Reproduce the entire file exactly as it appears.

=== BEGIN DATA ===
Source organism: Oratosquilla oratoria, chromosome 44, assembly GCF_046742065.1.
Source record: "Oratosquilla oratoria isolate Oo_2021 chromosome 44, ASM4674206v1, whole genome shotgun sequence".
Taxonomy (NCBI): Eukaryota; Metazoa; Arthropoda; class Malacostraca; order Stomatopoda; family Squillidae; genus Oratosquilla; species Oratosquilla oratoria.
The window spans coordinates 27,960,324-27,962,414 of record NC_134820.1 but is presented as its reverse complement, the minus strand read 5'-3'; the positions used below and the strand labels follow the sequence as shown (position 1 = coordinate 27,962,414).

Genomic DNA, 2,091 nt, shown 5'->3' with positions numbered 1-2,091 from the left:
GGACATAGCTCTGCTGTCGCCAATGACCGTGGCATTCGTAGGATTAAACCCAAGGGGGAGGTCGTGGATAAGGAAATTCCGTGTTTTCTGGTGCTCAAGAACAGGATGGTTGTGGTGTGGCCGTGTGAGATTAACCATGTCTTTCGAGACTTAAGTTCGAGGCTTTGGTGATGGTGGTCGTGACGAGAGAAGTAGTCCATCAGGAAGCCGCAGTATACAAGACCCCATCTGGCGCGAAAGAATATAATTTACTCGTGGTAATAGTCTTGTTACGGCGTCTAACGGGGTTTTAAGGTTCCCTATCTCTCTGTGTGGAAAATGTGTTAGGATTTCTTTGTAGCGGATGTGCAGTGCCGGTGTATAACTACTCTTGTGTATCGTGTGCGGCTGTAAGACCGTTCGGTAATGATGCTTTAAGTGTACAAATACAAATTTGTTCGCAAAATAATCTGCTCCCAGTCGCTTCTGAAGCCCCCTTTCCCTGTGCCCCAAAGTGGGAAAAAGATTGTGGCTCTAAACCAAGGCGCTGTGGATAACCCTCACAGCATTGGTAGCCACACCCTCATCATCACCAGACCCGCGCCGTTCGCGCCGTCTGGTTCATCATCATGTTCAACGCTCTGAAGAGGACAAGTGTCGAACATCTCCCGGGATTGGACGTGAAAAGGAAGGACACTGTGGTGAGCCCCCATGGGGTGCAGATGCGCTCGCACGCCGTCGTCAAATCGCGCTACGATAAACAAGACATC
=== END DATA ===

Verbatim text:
Source organism: Oratosquilla oratoria, chromosome 44, assembly GCF_046742065.1.
Source record: "Oratosquilla oratoria isolate Oo_2021 chromosome 44, ASM4674206v1, whole genome shotgun sequence".
Taxonomy (NCBI): Eukaryota; Metazoa; Arthropoda; class Malacostraca; order Stomatopoda; family Squillidae; genus Oratosquilla; species Oratosquilla oratoria.
The window spans coordinates 27,960,324-27,962,414 of record NC_134820.1 but is presented as its reverse complement, the minus strand read 5'-3'; the positions used below and the strand labels follow the sequence as shown (position 1 = coordinate 27,962,414).

Genomic DNA, 2,091 nt, shown 5'->3' with positions numbered 1-2,091 from the left:
GGACATAGCTCTGCTGTCGCCAATGACCGTGGCATTCGTAGGATTAAACCCAAGGGGGAGGTCGTGGATAAGGAAATTCCGTGTTTTCTGGTGCTCAAGAACAGGATGGTTGTGGTGTGGCCGTGTGAGATTAACCATGTCTTTCGAGACTTAAGTTCGAGGCTTTGGTGATGGTGGTCGTGACGAGAGAAGTAGTCCATCAGGAAGCCGCAGTATACAAGACCCCATCTGGCGCGAAAGAATATAATTTACTCGTGGTAATAGTCTTGTTACGGCGTCTAACGGGGTTTTAAGGTTCCCTATCTCTCTGTGTGGAAAATGTGTTAGGATTTCTTTGTAGCGGATGTGCAGTGCCGGTGTATAACTACTCTTGTGTATCGTGTGCGGCTGTAAGACCGTTCGGTAATGATGCTTTAAGTGTACAAATACAAATTTGTTCGCAAAATAATCTGCTCCCAGTCGCTTCTGAAGCCCCCTTTCCCTGTGCCCCAAAGTGGGAAAAAGATTGTGGCTCTAAACCAAGGCGCTGTGGATAACCCTCACAGCATTGGTAGCCACACCCTCATCATCACCAGACCCGCGCCGTTCGCGCCGTCTGGTTCATCATCATGTTCAACGCTCTGAAGAGGACAAGTGTCGAACATCTCCCGGGATTGGACGTGAAAAGGAAGGACACTGTGGTGAGCCCCCATGGGGTGCAGATGCGCTCGCACGCCGTCGTCAAATCGCGCTACGATAAACAAGACATC